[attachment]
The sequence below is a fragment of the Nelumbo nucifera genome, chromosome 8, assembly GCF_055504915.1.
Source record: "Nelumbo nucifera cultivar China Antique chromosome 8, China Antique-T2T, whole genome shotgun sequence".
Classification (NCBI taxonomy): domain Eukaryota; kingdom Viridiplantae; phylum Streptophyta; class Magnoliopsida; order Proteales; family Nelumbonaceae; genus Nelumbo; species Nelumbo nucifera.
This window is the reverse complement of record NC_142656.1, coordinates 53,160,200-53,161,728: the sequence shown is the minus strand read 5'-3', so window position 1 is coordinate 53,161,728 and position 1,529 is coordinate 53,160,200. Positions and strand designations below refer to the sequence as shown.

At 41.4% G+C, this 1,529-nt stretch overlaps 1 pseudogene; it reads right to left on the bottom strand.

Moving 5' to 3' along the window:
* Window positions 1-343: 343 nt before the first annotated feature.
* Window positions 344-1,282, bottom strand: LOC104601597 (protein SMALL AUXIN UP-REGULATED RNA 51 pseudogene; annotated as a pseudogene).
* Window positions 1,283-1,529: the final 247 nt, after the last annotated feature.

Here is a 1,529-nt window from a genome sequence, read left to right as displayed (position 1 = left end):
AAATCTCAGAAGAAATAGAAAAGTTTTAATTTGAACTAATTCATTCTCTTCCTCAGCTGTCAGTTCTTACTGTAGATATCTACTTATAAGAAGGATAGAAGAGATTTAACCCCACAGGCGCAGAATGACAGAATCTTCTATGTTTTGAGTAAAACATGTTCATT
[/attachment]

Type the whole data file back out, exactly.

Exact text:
The sequence below is a fragment of the Nelumbo nucifera genome, chromosome 8, assembly GCF_055504915.1.
Source record: "Nelumbo nucifera cultivar China Antique chromosome 8, China Antique-T2T, whole genome shotgun sequence".
Classification (NCBI taxonomy): domain Eukaryota; kingdom Viridiplantae; phylum Streptophyta; class Magnoliopsida; order Proteales; family Nelumbonaceae; genus Nelumbo; species Nelumbo nucifera.
This window is the reverse complement of record NC_142656.1, coordinates 53,160,200-53,161,728: the sequence shown is the minus strand read 5'-3', so window position 1 is coordinate 53,161,728 and position 1,529 is coordinate 53,160,200. Positions and strand designations below refer to the sequence as shown.

At 41.4% G+C, this 1,529-nt stretch overlaps 1 pseudogene; it reads right to left on the bottom strand.

Moving 5' to 3' along the window:
* Window positions 1-343: 343 nt before the first annotated feature.
* Window positions 344-1,282, bottom strand: LOC104601597 (protein SMALL AUXIN UP-REGULATED RNA 51 pseudogene; annotated as a pseudogene).
* Window positions 1,283-1,529: the final 247 nt, after the last annotated feature.

Here is a 1,529-nt window from a genome sequence, read left to right as displayed (position 1 = left end):
AAATCTCAGAAGAAATAGAAAAGTTTTAATTTGAACTAATTCATTCTCTTCCTCAGCTGTCAGTTCTTACTGTAGATATCTACTTATAAGAAGGATAGAAGAGATTTAACCCCACAGGCGCAGAATGACAGAATCTTCTATGTTTTGAGTAAAACATGTTCATT